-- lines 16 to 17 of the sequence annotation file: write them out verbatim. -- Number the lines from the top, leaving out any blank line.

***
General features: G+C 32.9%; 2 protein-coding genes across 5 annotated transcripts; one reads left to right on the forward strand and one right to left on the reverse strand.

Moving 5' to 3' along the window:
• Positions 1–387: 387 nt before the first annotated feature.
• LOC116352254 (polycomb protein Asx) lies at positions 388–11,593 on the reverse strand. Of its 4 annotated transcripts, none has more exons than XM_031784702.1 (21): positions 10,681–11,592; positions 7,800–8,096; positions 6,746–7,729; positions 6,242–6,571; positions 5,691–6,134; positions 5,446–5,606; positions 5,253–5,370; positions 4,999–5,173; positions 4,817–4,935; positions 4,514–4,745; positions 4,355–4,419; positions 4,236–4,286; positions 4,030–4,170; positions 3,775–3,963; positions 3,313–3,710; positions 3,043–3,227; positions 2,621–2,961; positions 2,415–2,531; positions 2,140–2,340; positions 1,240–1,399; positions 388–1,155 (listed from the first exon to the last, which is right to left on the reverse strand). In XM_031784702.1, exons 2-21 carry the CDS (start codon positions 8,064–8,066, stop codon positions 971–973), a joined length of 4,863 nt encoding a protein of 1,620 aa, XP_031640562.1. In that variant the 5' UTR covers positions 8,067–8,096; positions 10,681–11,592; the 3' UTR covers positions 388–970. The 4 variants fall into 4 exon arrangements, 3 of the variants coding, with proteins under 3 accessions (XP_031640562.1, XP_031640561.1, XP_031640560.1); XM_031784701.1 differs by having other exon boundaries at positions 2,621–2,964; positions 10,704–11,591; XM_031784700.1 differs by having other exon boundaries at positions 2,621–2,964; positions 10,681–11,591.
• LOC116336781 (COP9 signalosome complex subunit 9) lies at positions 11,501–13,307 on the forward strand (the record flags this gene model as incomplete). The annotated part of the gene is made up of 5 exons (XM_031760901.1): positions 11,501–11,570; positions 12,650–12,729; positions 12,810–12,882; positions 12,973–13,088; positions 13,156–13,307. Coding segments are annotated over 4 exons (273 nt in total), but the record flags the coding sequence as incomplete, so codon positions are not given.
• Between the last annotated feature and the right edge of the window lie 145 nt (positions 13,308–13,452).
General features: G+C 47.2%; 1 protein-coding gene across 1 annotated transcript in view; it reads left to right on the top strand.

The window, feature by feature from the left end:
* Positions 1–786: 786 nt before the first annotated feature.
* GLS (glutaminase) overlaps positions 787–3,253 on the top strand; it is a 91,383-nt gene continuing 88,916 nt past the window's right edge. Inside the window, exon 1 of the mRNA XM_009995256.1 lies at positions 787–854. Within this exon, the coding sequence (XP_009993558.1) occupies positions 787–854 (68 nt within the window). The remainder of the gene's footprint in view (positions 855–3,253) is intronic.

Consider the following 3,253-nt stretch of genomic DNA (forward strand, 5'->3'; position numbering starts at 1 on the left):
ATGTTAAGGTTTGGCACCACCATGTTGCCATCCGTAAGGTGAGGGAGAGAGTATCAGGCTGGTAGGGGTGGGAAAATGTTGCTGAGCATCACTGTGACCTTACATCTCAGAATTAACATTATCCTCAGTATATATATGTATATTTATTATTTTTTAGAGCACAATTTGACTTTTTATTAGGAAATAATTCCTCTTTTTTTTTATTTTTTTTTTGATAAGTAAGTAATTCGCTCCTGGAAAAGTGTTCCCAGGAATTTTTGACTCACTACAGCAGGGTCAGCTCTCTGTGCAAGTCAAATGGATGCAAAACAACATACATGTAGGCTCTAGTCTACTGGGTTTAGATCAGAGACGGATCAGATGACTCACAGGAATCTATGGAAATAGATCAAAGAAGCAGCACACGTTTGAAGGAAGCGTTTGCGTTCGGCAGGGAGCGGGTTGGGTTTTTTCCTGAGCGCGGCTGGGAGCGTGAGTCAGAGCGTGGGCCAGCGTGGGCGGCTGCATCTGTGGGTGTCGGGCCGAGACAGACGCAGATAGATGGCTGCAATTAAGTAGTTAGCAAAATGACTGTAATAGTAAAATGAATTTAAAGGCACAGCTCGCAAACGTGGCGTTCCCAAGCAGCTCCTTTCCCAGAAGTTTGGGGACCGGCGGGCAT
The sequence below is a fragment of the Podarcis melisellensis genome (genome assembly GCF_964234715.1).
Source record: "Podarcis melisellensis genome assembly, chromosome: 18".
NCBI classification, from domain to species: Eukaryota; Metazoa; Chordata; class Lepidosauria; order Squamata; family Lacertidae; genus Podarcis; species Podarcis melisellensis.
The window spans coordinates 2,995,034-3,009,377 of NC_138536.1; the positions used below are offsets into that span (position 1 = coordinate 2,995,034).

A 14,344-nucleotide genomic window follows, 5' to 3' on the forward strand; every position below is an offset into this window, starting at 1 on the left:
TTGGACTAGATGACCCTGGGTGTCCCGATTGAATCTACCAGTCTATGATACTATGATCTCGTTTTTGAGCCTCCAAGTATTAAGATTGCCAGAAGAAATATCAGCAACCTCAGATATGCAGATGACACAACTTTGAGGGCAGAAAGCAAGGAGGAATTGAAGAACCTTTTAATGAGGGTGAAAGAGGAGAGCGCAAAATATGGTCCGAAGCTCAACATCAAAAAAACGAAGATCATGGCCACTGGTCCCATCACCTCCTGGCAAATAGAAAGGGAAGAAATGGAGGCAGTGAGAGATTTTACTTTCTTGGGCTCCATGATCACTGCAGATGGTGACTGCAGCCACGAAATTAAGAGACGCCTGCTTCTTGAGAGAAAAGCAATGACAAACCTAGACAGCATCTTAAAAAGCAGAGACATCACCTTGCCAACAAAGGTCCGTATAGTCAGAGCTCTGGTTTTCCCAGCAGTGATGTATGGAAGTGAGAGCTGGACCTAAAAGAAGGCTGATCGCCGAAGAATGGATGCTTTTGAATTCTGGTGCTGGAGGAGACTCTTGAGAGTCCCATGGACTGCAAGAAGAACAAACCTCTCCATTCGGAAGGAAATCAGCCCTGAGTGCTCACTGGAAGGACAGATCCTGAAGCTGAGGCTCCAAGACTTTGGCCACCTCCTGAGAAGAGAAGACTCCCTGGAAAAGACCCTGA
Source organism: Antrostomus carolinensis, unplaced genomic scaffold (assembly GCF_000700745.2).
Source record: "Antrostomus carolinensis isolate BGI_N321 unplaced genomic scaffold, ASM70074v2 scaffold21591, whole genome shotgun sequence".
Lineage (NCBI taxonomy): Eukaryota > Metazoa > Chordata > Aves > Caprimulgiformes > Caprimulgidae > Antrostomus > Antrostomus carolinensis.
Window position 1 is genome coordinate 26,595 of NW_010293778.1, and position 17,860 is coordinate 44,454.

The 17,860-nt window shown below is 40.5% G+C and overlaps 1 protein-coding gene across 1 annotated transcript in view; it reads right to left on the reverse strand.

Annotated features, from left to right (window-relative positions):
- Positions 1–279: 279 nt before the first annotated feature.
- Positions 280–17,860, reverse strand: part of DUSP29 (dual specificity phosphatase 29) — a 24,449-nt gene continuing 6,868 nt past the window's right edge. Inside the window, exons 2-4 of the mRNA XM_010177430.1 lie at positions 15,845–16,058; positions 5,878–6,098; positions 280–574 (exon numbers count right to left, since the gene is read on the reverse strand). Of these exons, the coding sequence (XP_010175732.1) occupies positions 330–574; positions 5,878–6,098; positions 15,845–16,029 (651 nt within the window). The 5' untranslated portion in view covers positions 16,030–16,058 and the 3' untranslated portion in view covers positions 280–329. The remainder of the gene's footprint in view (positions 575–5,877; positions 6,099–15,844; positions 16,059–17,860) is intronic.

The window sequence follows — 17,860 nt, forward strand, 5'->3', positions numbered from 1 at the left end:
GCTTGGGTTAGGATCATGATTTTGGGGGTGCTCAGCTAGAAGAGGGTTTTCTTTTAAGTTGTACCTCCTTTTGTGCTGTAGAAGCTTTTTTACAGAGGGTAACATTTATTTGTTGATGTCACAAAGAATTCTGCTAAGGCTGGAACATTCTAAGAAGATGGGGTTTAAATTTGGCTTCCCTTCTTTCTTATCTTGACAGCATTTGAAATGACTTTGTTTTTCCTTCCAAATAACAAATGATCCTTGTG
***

The window spans coordinates 2,995,034-3,009,377 of NC_138536.1; the positions used below are offsets into that span (position 1 = coordinate 2,995,034).

A 14,344-nucleotide genomic window follows, 5' to 3' on the forward strand; every position below is an offset into this window, starting at 1 on the left: